Response Capabilities Today
Terrorist attacks using Sarin gas (a nerve agent) in the Tokyo subway affected more than 5,000 people. Concern for similar or larger events using chemical, biological, or radiological weapons have spurred legislation and programs to prepare local firefighters, emergency medical technicians, and other first responders. Despite these commendable efforts, significant shortfalls remain in trained and equipped response capability throughout the United States. The relatively small-area bombing in Oklahoma City required 11 of todays 27 national Urban Search and Rescue Task Forces. Even these highly skilled teams are not prepared to operate in or around chemical, biological, or radiological hazards. The sheer size of WMD events may demand the support of many other properly trained and equipped personnel. First response organizations, state support agencies, and other federal agencies require major efforts to develop adequate capabilities. Until this occurs the DoD will continue to be tasked to support the WMD response. Even military units prepared to fight in a nuclear, biological, or chemical environment are not fully focused, trained, or equipped to support response to victims of attacks in the United States. Furthermore, our own ability to project combat power may be severely degraded by asymmetric attacks on sea and air ports of embarkation. Military units must also be prepared to respond to attacks on our facilities and installations.
Level of Current Preparedness
Local, state, and federal governments are applying tremendous resources in many ongoing efforts to improve their WMD response capabilities. All responder agencies of local, state, and the federal governments must prioritize resources to address deficiencies in their plans for responding to a domestic WMD event. Military units identified to perform functions in and around the hazard areas will require additional personal protective gear, special training, and periodic exercises to ensure their safety and ability for timely and effective responses. This plan highlights those areas and provides sound solutions to meet those needs.
Results of the assessments conducted by the Catastrophic Disaster Response Group (CDRG) were highlighted in a report to the President in February 1997. These same shortfalls were identified in the SICG Strategic Plan produced in August 1997. The critical areas of concern which are highlighted below:
· Tailored and timely Federal Response to augment state and local responders.
· Specialized equipment and coordinated training.
· Capability to deal with a large number of victims.
· Adequate medical supplies and pharmaceuticals: available and stockpiled.
· Baseline information of capability at federal, state and local levels.
· Better planning interface among federal, state and local authorities.
· Prioritization of transportation infrastructure for rapid movement of time-sensitive response resources.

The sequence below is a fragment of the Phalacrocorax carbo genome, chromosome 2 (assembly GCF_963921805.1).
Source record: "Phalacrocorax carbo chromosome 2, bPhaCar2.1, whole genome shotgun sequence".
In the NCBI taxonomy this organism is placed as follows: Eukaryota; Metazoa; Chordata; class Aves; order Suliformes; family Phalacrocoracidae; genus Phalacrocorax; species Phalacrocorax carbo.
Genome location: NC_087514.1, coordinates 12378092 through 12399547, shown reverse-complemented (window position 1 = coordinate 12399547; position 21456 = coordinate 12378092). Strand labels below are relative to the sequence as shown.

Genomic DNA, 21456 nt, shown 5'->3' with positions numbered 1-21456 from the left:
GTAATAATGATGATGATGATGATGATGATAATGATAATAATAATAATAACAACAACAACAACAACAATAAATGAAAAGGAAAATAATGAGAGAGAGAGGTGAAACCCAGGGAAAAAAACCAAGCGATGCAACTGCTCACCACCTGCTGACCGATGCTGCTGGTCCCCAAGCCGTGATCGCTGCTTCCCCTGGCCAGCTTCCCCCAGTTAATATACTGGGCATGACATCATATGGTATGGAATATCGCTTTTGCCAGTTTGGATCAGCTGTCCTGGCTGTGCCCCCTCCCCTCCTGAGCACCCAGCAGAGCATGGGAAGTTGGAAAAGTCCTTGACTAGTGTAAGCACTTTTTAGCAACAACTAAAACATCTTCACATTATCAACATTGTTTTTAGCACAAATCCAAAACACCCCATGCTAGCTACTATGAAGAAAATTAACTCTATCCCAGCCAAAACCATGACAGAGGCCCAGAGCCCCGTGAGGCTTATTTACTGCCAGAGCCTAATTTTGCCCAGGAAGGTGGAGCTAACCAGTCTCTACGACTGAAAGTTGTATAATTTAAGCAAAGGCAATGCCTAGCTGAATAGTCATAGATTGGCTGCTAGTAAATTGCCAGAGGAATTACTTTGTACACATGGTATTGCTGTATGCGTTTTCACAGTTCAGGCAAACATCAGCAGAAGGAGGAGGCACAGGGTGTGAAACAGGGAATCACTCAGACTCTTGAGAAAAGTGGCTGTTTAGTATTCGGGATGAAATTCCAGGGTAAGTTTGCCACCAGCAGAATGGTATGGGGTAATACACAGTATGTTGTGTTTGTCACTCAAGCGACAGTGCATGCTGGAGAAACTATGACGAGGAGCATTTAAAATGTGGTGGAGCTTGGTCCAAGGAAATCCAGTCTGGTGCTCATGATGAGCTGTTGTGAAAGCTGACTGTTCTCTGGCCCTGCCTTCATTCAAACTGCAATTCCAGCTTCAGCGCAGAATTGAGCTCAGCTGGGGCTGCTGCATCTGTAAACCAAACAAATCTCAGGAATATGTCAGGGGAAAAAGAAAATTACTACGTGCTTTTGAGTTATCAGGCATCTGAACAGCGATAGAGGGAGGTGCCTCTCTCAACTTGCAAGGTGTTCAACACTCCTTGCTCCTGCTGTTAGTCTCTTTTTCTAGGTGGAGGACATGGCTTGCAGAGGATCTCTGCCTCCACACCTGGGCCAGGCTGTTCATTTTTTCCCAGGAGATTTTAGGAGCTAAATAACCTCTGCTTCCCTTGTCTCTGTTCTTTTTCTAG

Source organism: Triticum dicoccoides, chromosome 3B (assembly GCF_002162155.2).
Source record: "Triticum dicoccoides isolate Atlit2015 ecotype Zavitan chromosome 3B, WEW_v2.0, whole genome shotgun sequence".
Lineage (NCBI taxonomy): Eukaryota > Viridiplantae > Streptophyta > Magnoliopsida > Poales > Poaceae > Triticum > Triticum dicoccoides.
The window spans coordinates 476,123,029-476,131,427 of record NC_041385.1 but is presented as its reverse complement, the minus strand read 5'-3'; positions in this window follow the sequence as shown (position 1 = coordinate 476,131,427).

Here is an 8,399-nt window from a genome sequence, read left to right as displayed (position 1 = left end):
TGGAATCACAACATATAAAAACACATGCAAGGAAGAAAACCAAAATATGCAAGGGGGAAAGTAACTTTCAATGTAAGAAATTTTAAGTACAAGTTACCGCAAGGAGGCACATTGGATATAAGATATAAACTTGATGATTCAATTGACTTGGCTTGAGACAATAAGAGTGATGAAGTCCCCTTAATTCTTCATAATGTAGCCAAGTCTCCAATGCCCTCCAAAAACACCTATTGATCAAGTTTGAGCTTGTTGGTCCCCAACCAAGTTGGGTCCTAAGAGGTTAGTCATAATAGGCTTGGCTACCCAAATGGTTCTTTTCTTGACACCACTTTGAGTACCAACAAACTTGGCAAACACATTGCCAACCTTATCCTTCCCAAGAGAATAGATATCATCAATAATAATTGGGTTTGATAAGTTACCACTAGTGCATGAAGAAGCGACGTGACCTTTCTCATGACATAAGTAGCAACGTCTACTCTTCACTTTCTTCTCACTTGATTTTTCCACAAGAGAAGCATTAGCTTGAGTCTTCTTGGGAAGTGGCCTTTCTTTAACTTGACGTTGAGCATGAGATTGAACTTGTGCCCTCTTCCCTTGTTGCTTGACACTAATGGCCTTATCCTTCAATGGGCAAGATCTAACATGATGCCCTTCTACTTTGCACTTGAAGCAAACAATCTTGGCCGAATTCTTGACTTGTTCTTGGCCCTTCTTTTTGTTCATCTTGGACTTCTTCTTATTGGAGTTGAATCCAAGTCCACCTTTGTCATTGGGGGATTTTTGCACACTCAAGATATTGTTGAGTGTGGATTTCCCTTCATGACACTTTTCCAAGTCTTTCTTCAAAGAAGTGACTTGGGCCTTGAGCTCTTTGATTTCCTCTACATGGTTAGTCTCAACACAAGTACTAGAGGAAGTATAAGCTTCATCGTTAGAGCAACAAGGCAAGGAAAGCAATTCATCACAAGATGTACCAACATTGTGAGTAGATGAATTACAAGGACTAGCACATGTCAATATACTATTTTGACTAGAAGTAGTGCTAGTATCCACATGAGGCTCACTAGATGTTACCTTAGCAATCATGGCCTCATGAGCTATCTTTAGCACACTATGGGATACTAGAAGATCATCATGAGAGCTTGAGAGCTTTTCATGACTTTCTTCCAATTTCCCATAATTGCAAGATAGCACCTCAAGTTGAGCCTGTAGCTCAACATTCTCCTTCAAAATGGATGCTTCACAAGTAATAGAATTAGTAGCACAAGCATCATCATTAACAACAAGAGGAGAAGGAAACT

· Timely and accurate emergency information.
· Electronic information management and communications capability.
· Manage stringent Public Safety measures.
· Finalize FRP Terrorism Incident Annex.
In addition to the CDRG assessment, DoD has identified four additional areas not addressed in the existing NLD Domestic Preparedness Program highlighted below:
· Current NLD program targets 120 cities - 11 states and 4 territories are not included in this program.
· Federal assets are not well dispersed geographically.
· Military personnel require additional equipment and training to reach an adequate response capability.
· The RC has some statutory limitations that impede response decisions.
Military Preparedness to Support WMD Response
While many military units possess basic skills and capabilities that can be applied to WMD response requirements, few have been specifically focused on the precise tasks or equipped with the appropriate assets to immediately respond to such an event. During the development of this plan, Services were asked to identify units that might perform the response tasks identified in the interagency WMD response plan and to indicate if those units were adequately organized, trained, and equipped to perform these specific tasks. This survey dramatically displayed existing gaps in procedures, training, and equipment necessary for appropriate response.
For many of the WMD response tasks, focusing units on the missions they may be asked to perform and developing their awareness of the Incident Command System (ICS) is all that may be necessary. For others, specific tasks will require training. In a WMD scenario, selected members will be tasked to deploy to the Hot Zone and operate for extended periods of time, quite different from our wartime practices. Even more demanding, the tasks requiring total decontamination must be anticipated. These are very different practices when compared to our military doctrine today. Here again, the value of training to the same standards, using common terminology and exercising with first responders, we have the opportunity to prepare for this most demanding mission. In general terms today, the Department is not prepared for the WMD response. This plan addresses the areas requiring DoD attention and isolates in some detail the response options the Department may be asked to perform. In the end, the solution to the WMD response mission requires a partnership military and civilian.
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